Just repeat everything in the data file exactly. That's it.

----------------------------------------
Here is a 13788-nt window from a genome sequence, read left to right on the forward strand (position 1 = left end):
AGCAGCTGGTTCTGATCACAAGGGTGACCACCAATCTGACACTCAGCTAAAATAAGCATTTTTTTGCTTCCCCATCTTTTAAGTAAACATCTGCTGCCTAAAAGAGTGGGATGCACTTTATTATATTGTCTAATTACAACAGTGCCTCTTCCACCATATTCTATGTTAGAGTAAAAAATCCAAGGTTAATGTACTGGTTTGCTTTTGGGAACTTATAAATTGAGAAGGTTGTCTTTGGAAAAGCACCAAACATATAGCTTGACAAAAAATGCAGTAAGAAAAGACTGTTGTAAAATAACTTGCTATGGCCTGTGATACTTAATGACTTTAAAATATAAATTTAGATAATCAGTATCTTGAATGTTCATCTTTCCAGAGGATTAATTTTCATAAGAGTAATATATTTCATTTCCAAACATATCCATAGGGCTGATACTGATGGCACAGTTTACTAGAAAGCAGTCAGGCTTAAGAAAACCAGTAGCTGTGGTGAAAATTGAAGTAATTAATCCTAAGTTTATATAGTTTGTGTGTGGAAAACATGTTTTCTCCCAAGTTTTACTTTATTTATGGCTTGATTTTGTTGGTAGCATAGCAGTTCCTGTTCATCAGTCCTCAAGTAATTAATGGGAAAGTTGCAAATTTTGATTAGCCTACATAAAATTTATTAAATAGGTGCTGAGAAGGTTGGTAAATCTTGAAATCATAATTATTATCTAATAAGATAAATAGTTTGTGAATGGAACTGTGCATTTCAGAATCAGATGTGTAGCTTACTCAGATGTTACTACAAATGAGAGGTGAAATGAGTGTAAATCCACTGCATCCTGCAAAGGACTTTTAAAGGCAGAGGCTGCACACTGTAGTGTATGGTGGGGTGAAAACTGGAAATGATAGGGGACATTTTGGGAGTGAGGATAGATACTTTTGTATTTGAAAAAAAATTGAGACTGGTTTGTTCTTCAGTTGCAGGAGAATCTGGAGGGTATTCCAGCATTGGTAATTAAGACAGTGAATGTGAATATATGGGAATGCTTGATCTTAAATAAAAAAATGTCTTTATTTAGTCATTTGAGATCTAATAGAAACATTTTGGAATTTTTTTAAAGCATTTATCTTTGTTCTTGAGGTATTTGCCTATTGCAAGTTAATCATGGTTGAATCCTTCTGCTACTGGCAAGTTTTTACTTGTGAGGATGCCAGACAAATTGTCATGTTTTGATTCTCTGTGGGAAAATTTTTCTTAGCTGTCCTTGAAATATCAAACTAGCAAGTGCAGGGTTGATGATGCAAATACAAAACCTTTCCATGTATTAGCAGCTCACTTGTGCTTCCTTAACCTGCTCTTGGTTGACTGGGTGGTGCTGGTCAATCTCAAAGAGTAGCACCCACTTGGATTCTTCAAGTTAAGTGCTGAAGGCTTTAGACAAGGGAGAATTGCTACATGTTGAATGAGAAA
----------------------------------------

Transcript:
Here is a 13788-nt window from a genome sequence, read left to right on the forward strand (position 1 = left end):
AGCAGCTGGTTCTGATCACAAGGGTGACCACCAATCTGACACTCAGCTAAAATAAGCATTTTTTTGCTTCCCCATCTTTTAAGTAAACATCTGCTGCCTAAAAGAGTGGGATGCACTTTATTATATTGTCTAATTACAACAGTGCCTCTTCCACCATATTCTATGTTAGAGTAAAAAATCCAAGGTTAATGTACTGGTTTGCTTTTGGGAACTTATAAATTGAGAAGGTTGTCTTTGGAAAAGCACCAAACATATAGCTTGACAAAAAATGCAGTAAGAAAAGACTGTTGTAAAATAACTTGCTATGGCCTGTGATACTTAATGACTTTAAAATATAAATTTAGATAATCAGTATCTTGAATGTTCATCTTTCCAGAGGATTAATTTTCATAAGAGTAATATATTTCATTTCCAAACATATCCATAGGGCTGATACTGATGGCACAGTTTACTAGAAAGCAGTCAGGCTTAAGAAAACCAGTAGCTGTGGTGAAAATTGAAGTAATTAATCCTAAGTTTATATAGTTTGTGTGTGGAAAACATGTTTTCTCCCAAGTTTTACTTTATTTATGGCTTGATTTTGTTGGTAGCATAGCAGTTCCTGTTCATCAGTCCTCAAGTAATTAATGGGAAAGTTGCAAATTTTGATTAGCCTACATAAAATTTATTAAATAGGTGCTGAGAAGGTTGGTAAATCTTGAAATCATAATTATTATCTAATAAGATAAATAGTTTGTGAATGGAACTGTGCATTTCAGAATCAGATGTGTAGCTTACTCAGATGTTACTACAAATGAGAGGTGAAATGAGTGTAAATCCACTGCATCCTGCAAAGGACTTTTAAAGGCAGAGGCTGCACACTGTAGTGTATGGTGGGGTGAAAACTGGAAATGATAGGGGACATTTTGGGAGTGAGGATAGATACTTTTGTATTTGAAAAAAAATTGAGACTGGTTTGTTCTTCAGTTGCAGGAGAATCTGGAGGGTATTCCAGCATTGGTAATTAAGACAGTGAATGTGAATATATGGGAATGCTTGATCTTAAATAAAAAAATGTCTTTATTTAGTCATTTGAGATCTAATAGAAACATTTTGGAATTTTTTTAAAGCATTTATCTTTGTTCTTGAGGTATTTGCCTATTGCAAGTTAATCATGGTTGAATCCTTCTGCTACTGGCAAGTTTTTACTTGTGAGGATGCCAGACAAATTGTCATGTTTTGATTCTCTGTGGGAAAATTTTTCTTAGCTGTCCTTGAAATATCAAACTAGCAAGTGCAGGGTTGATGATGCAAATACAAAACCTTTCCATGTATTAGCAGCTCACTTGTGCTTCCTTAACCTGCTCTTGGTTGACTGGGTGGTGCTGGTCAATCTCAAAGAGTAGCACCCACTTGGATTCTTCAAGTTAAGTGCTGAAGGCTTTAGACAAGGGAGAATTGCTACATGTTGAATGAGAAA